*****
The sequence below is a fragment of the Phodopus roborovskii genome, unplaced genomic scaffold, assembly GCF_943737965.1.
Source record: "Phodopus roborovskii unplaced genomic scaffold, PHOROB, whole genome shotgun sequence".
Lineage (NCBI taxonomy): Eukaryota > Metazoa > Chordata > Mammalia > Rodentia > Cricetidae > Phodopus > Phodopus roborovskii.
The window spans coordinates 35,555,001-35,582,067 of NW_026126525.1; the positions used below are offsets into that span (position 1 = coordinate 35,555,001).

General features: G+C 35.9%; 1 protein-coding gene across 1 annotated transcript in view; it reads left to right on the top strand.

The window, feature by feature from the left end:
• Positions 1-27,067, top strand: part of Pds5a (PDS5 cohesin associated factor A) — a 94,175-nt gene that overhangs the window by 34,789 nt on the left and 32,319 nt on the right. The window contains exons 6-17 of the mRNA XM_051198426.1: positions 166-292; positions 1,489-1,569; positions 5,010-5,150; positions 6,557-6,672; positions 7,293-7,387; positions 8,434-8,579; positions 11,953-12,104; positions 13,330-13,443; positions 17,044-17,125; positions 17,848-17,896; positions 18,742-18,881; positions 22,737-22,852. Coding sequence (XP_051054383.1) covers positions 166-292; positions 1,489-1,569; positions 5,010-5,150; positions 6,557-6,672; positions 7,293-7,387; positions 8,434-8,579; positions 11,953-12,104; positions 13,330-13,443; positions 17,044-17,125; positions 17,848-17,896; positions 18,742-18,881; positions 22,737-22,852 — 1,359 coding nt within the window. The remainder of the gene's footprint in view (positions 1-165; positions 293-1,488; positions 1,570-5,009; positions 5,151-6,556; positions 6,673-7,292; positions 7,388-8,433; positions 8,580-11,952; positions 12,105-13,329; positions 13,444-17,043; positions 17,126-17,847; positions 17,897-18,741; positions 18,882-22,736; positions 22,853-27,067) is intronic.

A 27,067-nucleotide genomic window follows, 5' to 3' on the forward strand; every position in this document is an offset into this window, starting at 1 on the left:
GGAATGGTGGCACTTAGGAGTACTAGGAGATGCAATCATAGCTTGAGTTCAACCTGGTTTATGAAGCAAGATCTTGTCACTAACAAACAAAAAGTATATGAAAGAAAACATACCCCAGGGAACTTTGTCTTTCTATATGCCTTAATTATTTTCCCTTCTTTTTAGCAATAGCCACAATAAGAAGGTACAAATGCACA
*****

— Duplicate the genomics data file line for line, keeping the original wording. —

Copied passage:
The sequence below is a fragment of the Phodopus roborovskii genome, unplaced genomic scaffold, assembly GCF_943737965.1.
Source record: "Phodopus roborovskii unplaced genomic scaffold, PHOROB, whole genome shotgun sequence".
Lineage (NCBI taxonomy): Eukaryota > Metazoa > Chordata > Mammalia > Rodentia > Cricetidae > Phodopus > Phodopus roborovskii.
The window spans coordinates 35,555,001-35,582,067 of NW_026126525.1; the positions used below are offsets into that span (position 1 = coordinate 35,555,001).

General features: G+C 35.9%; 1 protein-coding gene across 1 annotated transcript in view; it reads left to right on the top strand.

The window, feature by feature from the left end:
• Positions 1-27,067, top strand: part of Pds5a (PDS5 cohesin associated factor A) — a 94,175-nt gene that overhangs the window by 34,789 nt on the left and 32,319 nt on the right. The window contains exons 6-17 of the mRNA XM_051198426.1: positions 166-292; positions 1,489-1,569; positions 5,010-5,150; positions 6,557-6,672; positions 7,293-7,387; positions 8,434-8,579; positions 11,953-12,104; positions 13,330-13,443; positions 17,044-17,125; positions 17,848-17,896; positions 18,742-18,881; positions 22,737-22,852. Coding sequence (XP_051054383.1) covers positions 166-292; positions 1,489-1,569; positions 5,010-5,150; positions 6,557-6,672; positions 7,293-7,387; positions 8,434-8,579; positions 11,953-12,104; positions 13,330-13,443; positions 17,044-17,125; positions 17,848-17,896; positions 18,742-18,881; positions 22,737-22,852 — 1,359 coding nt within the window. The remainder of the gene's footprint in view (positions 1-165; positions 293-1,488; positions 1,570-5,009; positions 5,151-6,556; positions 6,673-7,292; positions 7,388-8,433; positions 8,580-11,952; positions 12,105-13,329; positions 13,444-17,043; positions 17,126-17,847; positions 17,897-18,741; positions 18,882-22,736; positions 22,853-27,067) is intronic.

A 27,067-nucleotide genomic window follows, 5' to 3' on the forward strand; every position in this document is an offset into this window, starting at 1 on the left:
GGAATGGTGGCACTTAGGAGTACTAGGAGATGCAATCATAGCTTGAGTTCAACCTGGTTTATGAAGCAAGATCTTGTCACTAACAAACAAAAAGTATATGAAAGAAAACATACCCCAGGGAACTTTGTCTTTCTATATGCCTTAATTATTTTCCCTTCTTTTTAGCAATAGCCACAATAAGAAGGTACAAATGCACA